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Golf Lingo Every Beginner Needs to Know 

Golfers who have been in the game a long time essentially have their own language.

They talk about skulls, aces, and slices and expect everyone to know what they mean. In addition to learning about rules, clubs, and swing mechanics, beginner golfers also need to learn golf lingo.

Here are 15 terms that can help you get started in that journey. You’ll quickly learn that sometimes golf is all about looking and sounding like you know what you are doing! 

Birdie

Making a birdie means you score one shot lower than the par for that hole. For instance, on a par 4, your score would be a 3. Birdies are great, and professionals and amateurs try to collect as many as possible in a round. 

In addition, you should know that an eagle is scoring two shots lower than the intended par. An example would be a 3 on a par 5. 

Bogey

A bogey can be looked at as almost the opposite of a birdie. Instead of scoring one stroke under par, you score one stroke over par. This would be like making a 5 on a par 4. As a beginner, you’ll learn that a bogey is a very popular score, and for a while, you’ll consider it a good one. 

Par

Two things beginners should know about par are par for the course and par for the hole. Most 18-hole golf courses have a par of around 72, which is the standard number of strokes that an expert golfer is expected to take. 

In addition, each hole has a par, like a par 3, par 4, par 5. 

Chunk

If you hit behind the golf ball, the golf club travels into the dirt, and the ball ends up just going a few feet; you hit a chunk shot. In golf, the divot we take or that “chunk of grass” comes after the golf ball, not before it. 

Ace

A hole-in-one is the same as an ace. If you hit the ball directly into the hole in one stroke, you should absolutely know what it’s called! 

Fade 

A fade shot is one that goes straight and then takes a turn to the right. This is for a right-handed golfer. Fade shots are the opposite for the left-handed golfer. They start straight and then make a slight turn to the left. 

Remember that with a fade, the turn is small; many golfers hit it intentionally. It’s different from a slice, which is a big turn to the right.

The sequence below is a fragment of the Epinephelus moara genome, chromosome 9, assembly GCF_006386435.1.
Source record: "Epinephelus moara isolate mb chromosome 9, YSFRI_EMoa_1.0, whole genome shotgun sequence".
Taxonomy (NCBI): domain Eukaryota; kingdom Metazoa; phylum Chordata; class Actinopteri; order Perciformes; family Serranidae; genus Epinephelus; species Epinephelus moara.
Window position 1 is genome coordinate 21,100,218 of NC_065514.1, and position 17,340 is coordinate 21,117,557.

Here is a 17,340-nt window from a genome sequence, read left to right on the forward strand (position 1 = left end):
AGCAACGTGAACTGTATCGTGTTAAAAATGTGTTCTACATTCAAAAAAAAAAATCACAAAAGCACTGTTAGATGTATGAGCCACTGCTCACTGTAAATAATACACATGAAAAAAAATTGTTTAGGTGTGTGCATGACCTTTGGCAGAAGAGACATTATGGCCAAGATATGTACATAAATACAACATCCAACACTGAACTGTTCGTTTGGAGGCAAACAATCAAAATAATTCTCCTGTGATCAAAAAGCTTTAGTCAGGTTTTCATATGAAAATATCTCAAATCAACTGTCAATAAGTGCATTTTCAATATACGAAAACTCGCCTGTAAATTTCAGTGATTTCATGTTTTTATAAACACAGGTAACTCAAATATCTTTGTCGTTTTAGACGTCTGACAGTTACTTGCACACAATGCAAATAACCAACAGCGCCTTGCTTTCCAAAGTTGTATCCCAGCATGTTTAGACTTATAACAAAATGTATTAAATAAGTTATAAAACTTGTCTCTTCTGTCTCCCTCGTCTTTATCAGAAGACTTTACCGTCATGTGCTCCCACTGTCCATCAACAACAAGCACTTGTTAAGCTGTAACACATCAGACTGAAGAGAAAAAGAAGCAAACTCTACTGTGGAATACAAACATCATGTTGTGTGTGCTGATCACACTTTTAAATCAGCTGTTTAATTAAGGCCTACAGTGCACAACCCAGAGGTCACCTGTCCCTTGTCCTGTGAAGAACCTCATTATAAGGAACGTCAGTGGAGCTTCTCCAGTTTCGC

Draw 

The draw shot goes straight and then turns to the left (for the right-handed player). It is typically considered a positive because it’s a strong hit, and you can train it to turn directly towards the hole. 

The better you get at golf, the more you will try to hit these types of draw and fade shots on demand. 

Shank

The shank is one of the worst shots in golf. It’s a mishit where the ball strikes the club’s hosel and takes a severe turn to the right. This is different from a slice because the ball comes off the hosel, not the center of the face. 

Bunker

A bunker is a sand filled pit that is a hazard you want to avoid on the golf course. You may also hear these referred to as sand traps. You’ll need a different technique and the right club in play to get out of a bunker. 

Rough

The thicker grass that borders the fairway is the rough. Hitting out of the rough may not seem like a big deal, but you’ll quickly learn it makes it harder to shoot low scores. The rough is meant to be penalizing. 

Mulligan

Every beginner should know that a mulligan does not exist under the rules of golf. A mulligan is a term for a do-over shot, but it’s not in the rules of the game. Many golfers do this on the first tee. If they hit a bad one, they switch things up and take another shot. 

You can do this in a fun round, but it’s not good to do otherwise. 

Handicap

Your handicap is a numerical measure of your golfing ability. Beginner golfers tend to have high handicaps, and great players tend to have zero or scratch handicaps. Professionals would have a positive handicap if they did use handicaps, but they do not. 

Slice

A shot that curves dramatically from left to right (for the right-handed player) is a slice. Most beginners have to deal with these slices for a while because of incorrect clubface alignment and swing path issues. 

Skull

A skull is another poor shot where the club strikes the ball too high up. To hit a great shot, you stroke the bottom quarter of the ball, causing it to fly high and even spin. With the skull shot, the ball flies low and has little to no backspin. 

Divot

A divot is a piece of grass removed when you strike the golf ball. Most golf courses have procedures in place to ensure that the divot you take is either replaced or filled with sand to help promote new grass growth. 

Final Thoughts

These 15 terms will get you well on your way to understanding what golfers are saying when they talk to each other. Don’t worry. There are dozens of other terms, and as you continue to play, you will find how they incorporate themselves into the game.